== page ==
At a time when more shoppers are buying their groceries online and experimenting with different online grocers, CPGs face an urgent question: How do you make sure your products are visible on retailer sites, so you can get them into online baskets?
Being smart about on-site retail search is a big part of the answer.
A huge percentage of add-to-baskets on eGrocery sites come from the top five search results. On Instacart, 70% of conversion from search happens in the first row, and 62% comes from the first four items. In other cases, it can be as much as 90%.
What’s more, there’s a flywheel effect. Once a shopper buys you online, many retailers make it easy to repurchase using ‘buy it again’ widgets. Over time, past purchases can account for as much as a third of items in online baskets.
In other words, winning in search once can set you up to win over and over again. That’s why CPGs that are serious about online grocery optimization need to be serious about search optimization.
So, what are the key things to know when it comes to winning in grocery SEO?
Your search performance on retailer sites stands and falls with how well you understand your retailer’s search architecture and strategy, and where you fit in.
Whether you’re focused on winning in organic search or investing in paid / sponsored search, remember you’re operating on the retailer’s turf. Grocery retailers put limitations on what CPGs are allowed to do on their sites, so you’ll have less control over optimization than you might be used to elsewhere. Certain tactics and strategies may simply not be possible.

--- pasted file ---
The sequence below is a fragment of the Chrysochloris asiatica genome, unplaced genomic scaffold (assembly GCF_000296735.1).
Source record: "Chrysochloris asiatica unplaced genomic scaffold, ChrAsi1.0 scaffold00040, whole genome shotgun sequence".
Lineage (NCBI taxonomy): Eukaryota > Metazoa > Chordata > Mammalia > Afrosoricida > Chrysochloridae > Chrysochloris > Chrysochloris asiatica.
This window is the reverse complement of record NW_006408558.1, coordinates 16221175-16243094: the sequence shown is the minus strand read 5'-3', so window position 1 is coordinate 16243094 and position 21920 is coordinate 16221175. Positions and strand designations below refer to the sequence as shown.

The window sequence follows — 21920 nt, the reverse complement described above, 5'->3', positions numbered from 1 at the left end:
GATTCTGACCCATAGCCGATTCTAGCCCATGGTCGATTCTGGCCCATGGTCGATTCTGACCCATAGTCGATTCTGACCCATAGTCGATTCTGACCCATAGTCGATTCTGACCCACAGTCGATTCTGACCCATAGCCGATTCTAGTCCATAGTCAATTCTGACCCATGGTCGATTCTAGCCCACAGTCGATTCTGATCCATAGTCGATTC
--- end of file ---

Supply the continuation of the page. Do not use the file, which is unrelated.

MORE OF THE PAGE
That’s why it’s critically important for CPGs to invest time to really understand the retailer’s strategic point of view, what drives their algorithm, and their expectations for brand owners.
Every retailer has their own rules for engagement, so ‘one size fits all’ won’t work. Some give you 500 words of product description; others give you 100. Some allow search terms related to competitor brands; others don’t. Some allow cross-category search terms; others want the relevance to be in the category. Don’t assume that because one retailer allows you to do certain things or associate certain terms with your product, they all will.
CPGs should also have a clear idea of where products are going to appear in search results. Most grocery retailers have a hero page, a category page, an aisle page, and various sub-pages. It’s important to understand how search results are going to populate on any given page, and where products are going to show up. This will help you construct the keyword tagging, so your products come to the top of the page when customers are searching.
Throughout, keep in mind that conventional SEO wisdom has limited application within retail search. Hyper-targeted or obscure search terms are unlikely to produce the right results. That’s where I’ve seen some SEO authorities make mistakes – they’re so focused on the outliers, the abstract terms, that they end up missing 80% of shoppers.